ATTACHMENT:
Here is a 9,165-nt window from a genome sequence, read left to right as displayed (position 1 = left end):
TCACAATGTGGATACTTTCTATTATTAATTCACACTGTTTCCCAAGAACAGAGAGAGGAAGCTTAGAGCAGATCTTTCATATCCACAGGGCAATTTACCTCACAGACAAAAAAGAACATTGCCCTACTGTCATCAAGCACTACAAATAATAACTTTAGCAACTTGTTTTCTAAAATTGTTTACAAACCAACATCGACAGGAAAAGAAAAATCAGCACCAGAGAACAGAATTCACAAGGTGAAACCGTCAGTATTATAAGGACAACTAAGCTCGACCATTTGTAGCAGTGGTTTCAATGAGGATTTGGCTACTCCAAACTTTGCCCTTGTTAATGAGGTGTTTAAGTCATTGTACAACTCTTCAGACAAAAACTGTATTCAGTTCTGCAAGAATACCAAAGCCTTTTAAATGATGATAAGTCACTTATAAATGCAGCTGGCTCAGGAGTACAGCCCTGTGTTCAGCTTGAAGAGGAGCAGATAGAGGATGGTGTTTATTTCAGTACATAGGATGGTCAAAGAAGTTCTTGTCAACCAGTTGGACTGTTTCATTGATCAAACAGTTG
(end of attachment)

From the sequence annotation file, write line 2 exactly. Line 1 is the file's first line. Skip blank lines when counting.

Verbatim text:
TCACAATGTGGATACTTTCTATTATTAATTCACACTGTTTCCCAAGAACAGAGAGAGGAAGCTTAGAGCAGATCTTTCATATCCACAGGGCAATTTACCTCACAGACAAAAAAGAACATTGCCCTACTGTCATCAAGCACTACAAATAATAACTTTAGCAACTTGTTTTCTAAAATTGTTTACAAACCAACATCGACAGGAAAAGAAAAATCAGCACCAGAGAACAGAATTCACAAGGTGAAACCGTCAGTATTATAAGGACAACTAAGCTCGACCATTTGTAGCAGTGGTTTCAATGAGGATTTGGCTACTCCAAACTTTGCCCTTGTTAATGAGGTGTTTAAGTCATTGTACAACTCTTCAGACAAAAACTGTATTCAGTTCTGCAAGAATACCAAAGCCTTTTAAATGATGATAAGTCACTTATAAATGCAGCTGGCTCAGGAGTACAGCCCTGTGTTCAGCTTGAAGAGGAGCAGATAGAGGATGGTGTTTATTTCAGTACATAGGATGGTCAAAGAAGTTCTTGTCAACCAGTTGGACTGTTTCATTGATCAAACAGTTG